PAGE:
| BenBoost


This project is a boost converter that takes the input from a 3.7V Li-ion battery and outputs 5V through a USB port with a 1.5A peak output.

This tutorial is split into multiple sections: Introduction (this one), Schematic, PCB Design, and the final product. You can navigate to any of these sections through the links above.


For this project, I used:

- (1) TPS61235P

- (1) 41.2KΩ resistor
- (2) 1MΩ resistors

- (1) 10µF capacitor
- (2) 22µF capacitors
- (1) 10nF capacitor
- (1) 1µF capacitor

- (1) 1µH inductor

- (1) TPS2514A

- (1) 1µF capacitor

- (1) Female USB port

- (4) Pin Headers

- (1) 18650 lithium-ion battery


For this project, I decided to use the TPS61235P from Texas Instruments. This IC is a boost converter that takes a 2.3-5.5V input and outputs an internally-regulated 5.1V. With a very high efficiency, this chip will easily output a high enough current for my needs.

For the most part, I followed the typical application schematic located in the TPS61235P's datasheet, but read through the datasheet to find tune my current output and other values. Because of the problems I have had with this boost converter in the past, I used TI's simulation tool and formulas listed in the datasheet to get the circuit to work the way I wanted.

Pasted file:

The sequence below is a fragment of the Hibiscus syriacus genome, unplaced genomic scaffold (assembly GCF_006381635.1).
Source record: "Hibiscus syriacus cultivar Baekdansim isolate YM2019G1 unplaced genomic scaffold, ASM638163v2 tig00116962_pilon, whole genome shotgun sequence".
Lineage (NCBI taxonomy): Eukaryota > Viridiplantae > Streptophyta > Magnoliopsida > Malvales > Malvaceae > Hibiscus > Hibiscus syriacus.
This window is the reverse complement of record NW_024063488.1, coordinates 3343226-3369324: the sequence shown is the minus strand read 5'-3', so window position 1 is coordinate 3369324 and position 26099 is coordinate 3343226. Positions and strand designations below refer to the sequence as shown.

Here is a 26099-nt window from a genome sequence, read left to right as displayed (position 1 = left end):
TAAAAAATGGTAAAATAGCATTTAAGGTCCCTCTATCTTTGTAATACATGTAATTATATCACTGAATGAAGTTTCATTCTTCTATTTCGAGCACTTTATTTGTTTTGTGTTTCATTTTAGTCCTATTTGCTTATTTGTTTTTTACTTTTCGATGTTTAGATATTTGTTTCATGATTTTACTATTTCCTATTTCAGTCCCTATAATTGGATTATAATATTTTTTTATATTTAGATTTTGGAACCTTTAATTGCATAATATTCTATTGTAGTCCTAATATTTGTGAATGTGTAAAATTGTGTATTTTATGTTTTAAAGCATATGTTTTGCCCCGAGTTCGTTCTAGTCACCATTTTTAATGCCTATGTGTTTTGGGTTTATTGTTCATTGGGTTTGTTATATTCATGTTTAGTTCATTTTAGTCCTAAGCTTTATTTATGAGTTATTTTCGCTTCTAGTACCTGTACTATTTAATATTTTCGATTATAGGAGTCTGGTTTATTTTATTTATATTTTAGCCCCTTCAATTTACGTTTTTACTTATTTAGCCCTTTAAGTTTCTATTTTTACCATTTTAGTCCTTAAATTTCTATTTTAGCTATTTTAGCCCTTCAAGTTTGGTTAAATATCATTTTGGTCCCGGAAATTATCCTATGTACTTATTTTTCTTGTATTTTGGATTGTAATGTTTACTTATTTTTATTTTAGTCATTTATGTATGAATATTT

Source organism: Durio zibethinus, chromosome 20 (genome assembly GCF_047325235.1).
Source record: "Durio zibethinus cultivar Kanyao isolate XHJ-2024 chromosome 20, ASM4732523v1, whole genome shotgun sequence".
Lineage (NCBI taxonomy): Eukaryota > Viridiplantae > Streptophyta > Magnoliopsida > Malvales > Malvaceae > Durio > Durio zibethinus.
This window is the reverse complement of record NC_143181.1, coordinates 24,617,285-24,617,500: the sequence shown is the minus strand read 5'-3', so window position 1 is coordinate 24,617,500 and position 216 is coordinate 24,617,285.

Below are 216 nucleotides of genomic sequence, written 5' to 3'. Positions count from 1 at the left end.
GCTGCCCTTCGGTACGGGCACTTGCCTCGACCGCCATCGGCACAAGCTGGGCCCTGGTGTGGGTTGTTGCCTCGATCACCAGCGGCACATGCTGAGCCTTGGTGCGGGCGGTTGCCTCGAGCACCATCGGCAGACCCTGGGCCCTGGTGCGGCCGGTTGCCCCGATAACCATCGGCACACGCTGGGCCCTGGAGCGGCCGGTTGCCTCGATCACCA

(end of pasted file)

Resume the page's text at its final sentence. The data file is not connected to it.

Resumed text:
I also designed the circuit to implement the TPS2514A, also from Texas Instruments. This is a USB DCP controller, which is designed to supply a voltage to the D+ and D- pins of the USB port. I ended up not soldering this chip on the board, and instead shorting the D+ and D- pins on the USB port, as this method will allow up to a 1.5A output through the USB port, according to the USB standards.[1][2]

BenBoost schematic

PCB Design:

While designing the PCB, I placed the USB port on the board and tried to fit the components as close to one another as possible without making it too difficult to solder. This kept costs down, and allowed a smaller overall circuit footprint.

The green plane across the PCB is a ground plane that covers the entire bottom of the PCB. All vias that lead there connect ground to different components on the PCB.

BenBoost PCB design BenBoost PCB render

Final Product:

After soldering all of the components on the PCB, it works perfectly, with no apparent shorts or other problems. Since I don't need to use the TPS2514A, I can remove that footprint, compressing the rest of the components even closer together. I would like to use the extra space to put an LED indicator on the PCB allowing me to see if the board is working without having to use a multimeter. Overall, this design worked as I expected.

BenBoost final product